o So there is a vertical relation / association between all the four instruments/ voices
– meaning when the first note of instrument-1 is played all the remaining instruments also play their part of first note and so on following the time pattern

o This relation SHOULD NOT be missed and synchronization maintained – which is the job of music Conductor

o So the Vertical relationship as well as Horizontal relationship of notes is what forming the HARMONY, which SHALL FOLLOW CERTAIN RULES ! (Hundreds of it …..!)

o Usually the very first top line is what u call as melody line which the Singer sings and other 3 are using instruments or again voices.

o It is not necessary that all the time all the 4 lines )we call it 4-parts) are must for Harmony, it may be 2-part or 3-part or 4-part .

o BUT whether 2 or 3 or 4-part Harmony,, the Harmony RULES MUST BE FOLLOWED in music composing !

IR religiously follow these Harmony rules in every micro-seconds of his MUSIC !

CSR, Till now, I thought each instrument need different stave. But you have given a example //There are 4–lines ie 4 instruments or 4-voices indicated, each having different notes to follow – Two in Treble Clef and Two in Bass Clef.// With two instrument in a single stave. If we represent two instrument in single stave, how do we know which instrument is noted? I mean, for a particular time note, if we have only one instrument, How do we know which one is?. Am I making sense :-))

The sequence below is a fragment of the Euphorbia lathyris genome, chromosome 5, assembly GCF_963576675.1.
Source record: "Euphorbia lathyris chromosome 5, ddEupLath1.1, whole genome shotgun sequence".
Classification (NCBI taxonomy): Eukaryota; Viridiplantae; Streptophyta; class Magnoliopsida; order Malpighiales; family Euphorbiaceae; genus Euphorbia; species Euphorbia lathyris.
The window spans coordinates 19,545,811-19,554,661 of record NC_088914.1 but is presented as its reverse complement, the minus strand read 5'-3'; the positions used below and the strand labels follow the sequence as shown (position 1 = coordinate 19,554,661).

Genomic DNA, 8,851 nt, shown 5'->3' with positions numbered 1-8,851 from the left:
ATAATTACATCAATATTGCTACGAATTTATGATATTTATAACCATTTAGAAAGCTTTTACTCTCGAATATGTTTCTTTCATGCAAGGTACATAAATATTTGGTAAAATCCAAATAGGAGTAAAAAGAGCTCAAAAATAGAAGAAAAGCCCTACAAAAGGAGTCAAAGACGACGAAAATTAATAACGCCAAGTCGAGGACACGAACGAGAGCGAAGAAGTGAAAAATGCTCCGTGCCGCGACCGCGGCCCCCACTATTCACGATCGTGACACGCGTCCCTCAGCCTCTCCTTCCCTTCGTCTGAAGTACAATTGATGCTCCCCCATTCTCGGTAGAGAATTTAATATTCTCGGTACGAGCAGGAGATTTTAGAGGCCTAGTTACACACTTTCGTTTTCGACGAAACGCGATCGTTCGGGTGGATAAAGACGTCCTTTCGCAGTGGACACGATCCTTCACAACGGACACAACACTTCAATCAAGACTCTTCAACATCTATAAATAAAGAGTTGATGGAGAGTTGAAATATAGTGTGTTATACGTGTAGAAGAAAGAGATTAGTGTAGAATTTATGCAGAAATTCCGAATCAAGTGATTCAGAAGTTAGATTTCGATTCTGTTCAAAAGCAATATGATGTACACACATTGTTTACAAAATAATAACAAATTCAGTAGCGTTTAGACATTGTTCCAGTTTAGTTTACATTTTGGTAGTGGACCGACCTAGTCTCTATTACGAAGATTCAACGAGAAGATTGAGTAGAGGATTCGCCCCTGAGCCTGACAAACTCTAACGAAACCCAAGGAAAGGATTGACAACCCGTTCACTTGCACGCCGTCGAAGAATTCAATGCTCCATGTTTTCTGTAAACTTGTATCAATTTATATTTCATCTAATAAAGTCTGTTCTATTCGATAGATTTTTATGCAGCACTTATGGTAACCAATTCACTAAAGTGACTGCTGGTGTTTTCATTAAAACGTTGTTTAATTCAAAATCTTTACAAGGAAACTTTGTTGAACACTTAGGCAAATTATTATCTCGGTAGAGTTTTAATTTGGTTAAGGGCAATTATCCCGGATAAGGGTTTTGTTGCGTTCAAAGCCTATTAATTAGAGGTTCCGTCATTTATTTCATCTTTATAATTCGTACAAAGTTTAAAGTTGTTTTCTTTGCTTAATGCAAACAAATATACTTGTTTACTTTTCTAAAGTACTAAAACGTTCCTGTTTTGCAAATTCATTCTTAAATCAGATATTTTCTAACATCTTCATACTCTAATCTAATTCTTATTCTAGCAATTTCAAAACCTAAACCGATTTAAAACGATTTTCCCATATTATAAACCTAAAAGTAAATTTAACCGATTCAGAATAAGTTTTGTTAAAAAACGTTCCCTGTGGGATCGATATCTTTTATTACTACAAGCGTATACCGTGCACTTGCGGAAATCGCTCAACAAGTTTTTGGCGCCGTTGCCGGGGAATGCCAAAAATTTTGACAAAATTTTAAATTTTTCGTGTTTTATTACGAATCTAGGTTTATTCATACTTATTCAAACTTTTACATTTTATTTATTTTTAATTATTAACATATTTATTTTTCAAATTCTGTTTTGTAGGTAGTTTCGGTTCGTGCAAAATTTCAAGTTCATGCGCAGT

Siva, Greetings !

1) The one which I was explaining is called "Short-Score". Here composing is basically done in 4-lines meaning 4-part harmony form is followed.

2) How many no of instruments to be used and which line shall be played by whom is the "Orchestration" matter, entirely different topic!

3) Some time one single line is played by many instruments, say by 10-20 violins or by chorus singers

4) Some time same instrument can play more than one line or even all the 4-lines! Piano or keyboard is such a versatile instrument which can play all the 4 lines ! With your 2 hands-10 fingures you create that magic! Which is equivalent to reading 4 different books at a time, letter-by-letter, word-by-word! In synchronisation ! Multi-tasking/ multi-processing environment!

5) IR compose in 4-line harmony format! He indicates which line shall be played by whom in the beginning. (In less than a single page, whole song is written!) His song-writers segragate each lines and supply to the "concerned" and in rehearsal and takes, they are joined by the Conductor, like Purushotthaman or somebody! (Read Ravi Ananthanarayanan's article in that context!)

6) In case of symphony writing, each line shall be written in each stave separately, meaning atleast 40 to 60 lines you have to write ! Such a format is called "Full Score" or "Open Score". Please see the TBI video wherein IR explaining with the "Book" of such written notes!

Hope I have partially answered your queries!


Post a Comment

Links to this post:

Create a Link

<< Home

This page is powered by Blogger. Isn't yours?